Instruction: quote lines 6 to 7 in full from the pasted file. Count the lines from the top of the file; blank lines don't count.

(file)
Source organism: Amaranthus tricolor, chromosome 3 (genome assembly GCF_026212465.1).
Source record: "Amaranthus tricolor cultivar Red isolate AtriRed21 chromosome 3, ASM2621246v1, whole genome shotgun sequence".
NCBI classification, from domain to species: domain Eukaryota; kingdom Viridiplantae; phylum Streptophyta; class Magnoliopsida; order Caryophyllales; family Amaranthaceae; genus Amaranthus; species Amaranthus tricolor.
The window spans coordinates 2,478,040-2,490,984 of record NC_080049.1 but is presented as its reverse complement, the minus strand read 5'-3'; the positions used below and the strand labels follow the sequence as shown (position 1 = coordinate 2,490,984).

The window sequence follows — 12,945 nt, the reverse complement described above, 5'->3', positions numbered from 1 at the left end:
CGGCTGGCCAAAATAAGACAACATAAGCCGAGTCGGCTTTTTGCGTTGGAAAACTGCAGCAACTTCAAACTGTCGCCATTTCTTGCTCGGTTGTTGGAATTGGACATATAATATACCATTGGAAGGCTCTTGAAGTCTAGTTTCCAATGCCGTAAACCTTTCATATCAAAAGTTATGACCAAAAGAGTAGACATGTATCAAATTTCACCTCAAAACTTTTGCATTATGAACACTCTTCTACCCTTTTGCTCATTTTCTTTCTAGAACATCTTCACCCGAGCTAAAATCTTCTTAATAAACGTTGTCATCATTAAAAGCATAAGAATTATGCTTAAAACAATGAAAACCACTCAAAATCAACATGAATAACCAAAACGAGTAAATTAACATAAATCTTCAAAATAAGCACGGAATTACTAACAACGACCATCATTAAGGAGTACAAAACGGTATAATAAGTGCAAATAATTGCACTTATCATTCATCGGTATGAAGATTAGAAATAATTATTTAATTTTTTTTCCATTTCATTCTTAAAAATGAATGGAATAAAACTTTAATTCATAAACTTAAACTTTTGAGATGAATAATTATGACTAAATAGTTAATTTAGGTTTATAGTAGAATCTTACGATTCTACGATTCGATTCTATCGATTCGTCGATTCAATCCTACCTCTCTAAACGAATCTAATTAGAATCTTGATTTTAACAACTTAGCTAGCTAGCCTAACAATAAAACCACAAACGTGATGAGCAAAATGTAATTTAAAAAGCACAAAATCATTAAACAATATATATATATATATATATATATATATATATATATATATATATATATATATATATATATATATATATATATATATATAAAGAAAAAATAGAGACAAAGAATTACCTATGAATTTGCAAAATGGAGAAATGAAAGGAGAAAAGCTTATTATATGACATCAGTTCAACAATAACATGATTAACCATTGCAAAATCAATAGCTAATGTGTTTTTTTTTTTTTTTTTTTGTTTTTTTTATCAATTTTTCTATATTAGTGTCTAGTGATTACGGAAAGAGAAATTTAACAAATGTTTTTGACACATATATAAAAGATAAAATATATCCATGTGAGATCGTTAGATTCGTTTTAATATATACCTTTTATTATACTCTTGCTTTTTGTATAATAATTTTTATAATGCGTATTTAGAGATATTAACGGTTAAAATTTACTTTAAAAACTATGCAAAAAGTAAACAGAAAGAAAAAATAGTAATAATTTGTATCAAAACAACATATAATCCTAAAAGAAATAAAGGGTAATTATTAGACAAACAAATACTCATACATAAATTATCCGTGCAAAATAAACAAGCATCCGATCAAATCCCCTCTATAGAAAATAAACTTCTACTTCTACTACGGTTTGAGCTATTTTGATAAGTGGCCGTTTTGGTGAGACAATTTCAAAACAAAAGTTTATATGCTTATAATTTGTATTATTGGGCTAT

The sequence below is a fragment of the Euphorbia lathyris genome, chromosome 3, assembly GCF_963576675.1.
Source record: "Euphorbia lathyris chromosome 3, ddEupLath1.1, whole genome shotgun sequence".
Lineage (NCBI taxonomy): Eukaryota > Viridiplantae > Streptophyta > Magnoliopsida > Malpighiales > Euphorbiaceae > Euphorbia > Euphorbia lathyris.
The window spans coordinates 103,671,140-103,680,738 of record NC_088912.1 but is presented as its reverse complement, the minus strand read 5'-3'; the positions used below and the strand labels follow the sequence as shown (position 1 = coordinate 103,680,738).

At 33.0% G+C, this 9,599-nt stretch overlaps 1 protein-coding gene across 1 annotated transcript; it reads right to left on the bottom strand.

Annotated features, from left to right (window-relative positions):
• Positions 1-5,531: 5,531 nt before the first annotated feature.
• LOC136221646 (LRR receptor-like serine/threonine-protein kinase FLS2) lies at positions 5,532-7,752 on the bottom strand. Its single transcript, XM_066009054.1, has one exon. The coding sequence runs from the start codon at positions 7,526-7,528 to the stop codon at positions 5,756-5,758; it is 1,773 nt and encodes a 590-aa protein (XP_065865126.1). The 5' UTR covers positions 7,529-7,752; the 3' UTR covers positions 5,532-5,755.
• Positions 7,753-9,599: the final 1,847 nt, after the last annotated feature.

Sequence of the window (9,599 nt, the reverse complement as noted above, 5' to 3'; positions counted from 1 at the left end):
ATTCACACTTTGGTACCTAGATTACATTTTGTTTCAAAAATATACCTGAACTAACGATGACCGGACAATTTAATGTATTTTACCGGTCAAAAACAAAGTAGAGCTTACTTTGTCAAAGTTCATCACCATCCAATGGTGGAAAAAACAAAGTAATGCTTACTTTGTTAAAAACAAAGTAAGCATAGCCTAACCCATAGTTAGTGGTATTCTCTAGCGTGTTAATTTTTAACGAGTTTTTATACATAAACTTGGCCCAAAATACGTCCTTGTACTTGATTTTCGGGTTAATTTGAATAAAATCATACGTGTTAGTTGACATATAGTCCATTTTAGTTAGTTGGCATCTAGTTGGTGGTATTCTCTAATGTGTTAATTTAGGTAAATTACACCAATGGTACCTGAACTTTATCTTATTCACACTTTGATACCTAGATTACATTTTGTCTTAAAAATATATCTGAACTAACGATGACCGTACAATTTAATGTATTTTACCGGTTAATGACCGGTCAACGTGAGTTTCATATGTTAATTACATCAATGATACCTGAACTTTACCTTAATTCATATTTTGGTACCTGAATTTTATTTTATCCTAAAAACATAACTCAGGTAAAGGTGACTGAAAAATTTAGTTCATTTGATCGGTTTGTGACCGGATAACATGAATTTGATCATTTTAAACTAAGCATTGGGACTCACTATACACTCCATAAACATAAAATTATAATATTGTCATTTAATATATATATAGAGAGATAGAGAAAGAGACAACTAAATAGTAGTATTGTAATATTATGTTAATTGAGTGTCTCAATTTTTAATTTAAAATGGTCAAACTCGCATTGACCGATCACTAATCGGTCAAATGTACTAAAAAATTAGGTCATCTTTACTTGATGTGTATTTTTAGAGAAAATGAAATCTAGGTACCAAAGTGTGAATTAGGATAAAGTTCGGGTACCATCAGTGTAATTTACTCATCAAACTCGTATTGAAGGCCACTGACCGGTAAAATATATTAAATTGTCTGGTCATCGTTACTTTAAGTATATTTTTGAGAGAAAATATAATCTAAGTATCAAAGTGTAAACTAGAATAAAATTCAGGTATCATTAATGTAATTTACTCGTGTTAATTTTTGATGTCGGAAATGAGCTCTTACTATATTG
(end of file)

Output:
CGGCTGGCCAAAATAAGACAACATAAGCCGAGTCGGCTTTTTGCGTTGGAAAACTGCAGCAACTTCAAACTGTCGCCATTTCTTGCTCGGTTGTTGGAATTGGACATATAATATACCATTGGAAGGCTCTTGAAGTCTAGTTTCCAATGCCGTAAACCTTTCATATCAAAAGTTATGACCAAAAGAGTAGACATGTATCAAATTTCACCTCAAAACTTTTGCATTATGAACACTCTTCTACCCTTTTGCTCATTTTCTTTCTAGAACATCTTCACCCGAGCTAAAATCTTCTTAATAAACGTTGTCATCATTAAAAGCATAAGAATTATGCTTAAAACAATGAAAACCACTCAAAATCAACATGAATAACCAAAACGAGTAAATTAACATAAATCTTCAAAATAAGCACGGAATTACTAACAACGACCATCATTAAGGAGTACAAAACGGTATAATAAGTGCAAATAATTGCACTTATCATTCATCGGTATGAAGATTAGAAATAATTATTTAATTTTTTTTCCATTTCATTCTTAAAAATGAATGGAATAAAACTTTAATTCATAAACTTAAACTTTTGAGATGAATAATTATGACTAAATAGTTAATTTAGGTTTATAGTAGAATCTTACGATTCTACGATTCGATTCTATCGATTCGTCGATTCAATCCTACCTCTCTAAACGAATCTAATTAGAATCTTGATTTTAACAACTTAGCTAGCTAGCCTAACAATAAAACCACAAACGTGATGAGCAAAATGTAATTTAAAAAGCACAAAATCATTAAACAATATATATATATATATATATATATATATATATATATATATATATATATATATATATATATATATATATATATATATATAAAGAAAAAATAGAGACAAAGAATTACCTATGAATTTGCAAAATGGAGAAATGAAAGGAGAAAAGCTTATTATATGACATCAGTTCAACAATAACATGATTAACCATTGCAAAATCAATAGCTAATGTGTTTTTTTTTTTTTTTTTTTGTTTTTTTTATCAATTTTTCTATATTAGTGTCTAGTGATTACGGAAAGAGAAATTTAACAAATGTTTTTGACACATATATAAAAGATAAAATATATCCATGTGAGATCGTTAGATTCGTTTTAATATATACCTTTTATTATACTCTTGCTTTTTGTATAATAATTTTTATAATGCGTATTTAGAGATATTAACGGTTAAAATTTACTTTAAAAACTATGCAAAAAGTAAACAGAAAGAAAAAATAGTAATAATTTGTATCAAAACAACATATAATCCTAAAAGAAATAAAGGGTAATTATTAGACAAACAAATACTCATACATAAATTATCCGTGCAAAATAAACAAGCATCCGATCAAATCCCCTCTATAGAAAATAAACTTCTACTTCTACTACGGTTTGAGCTATTTTGATAAGTGGCCGTTTTGGTGAGACAATTTCAAAACAAAAGTTTATATGCTTATAATTTGTATTATTGGGCTAT

The sequence below is a fragment of the Euphorbia lathyris genome, chromosome 3, assembly GCF_963576675.1.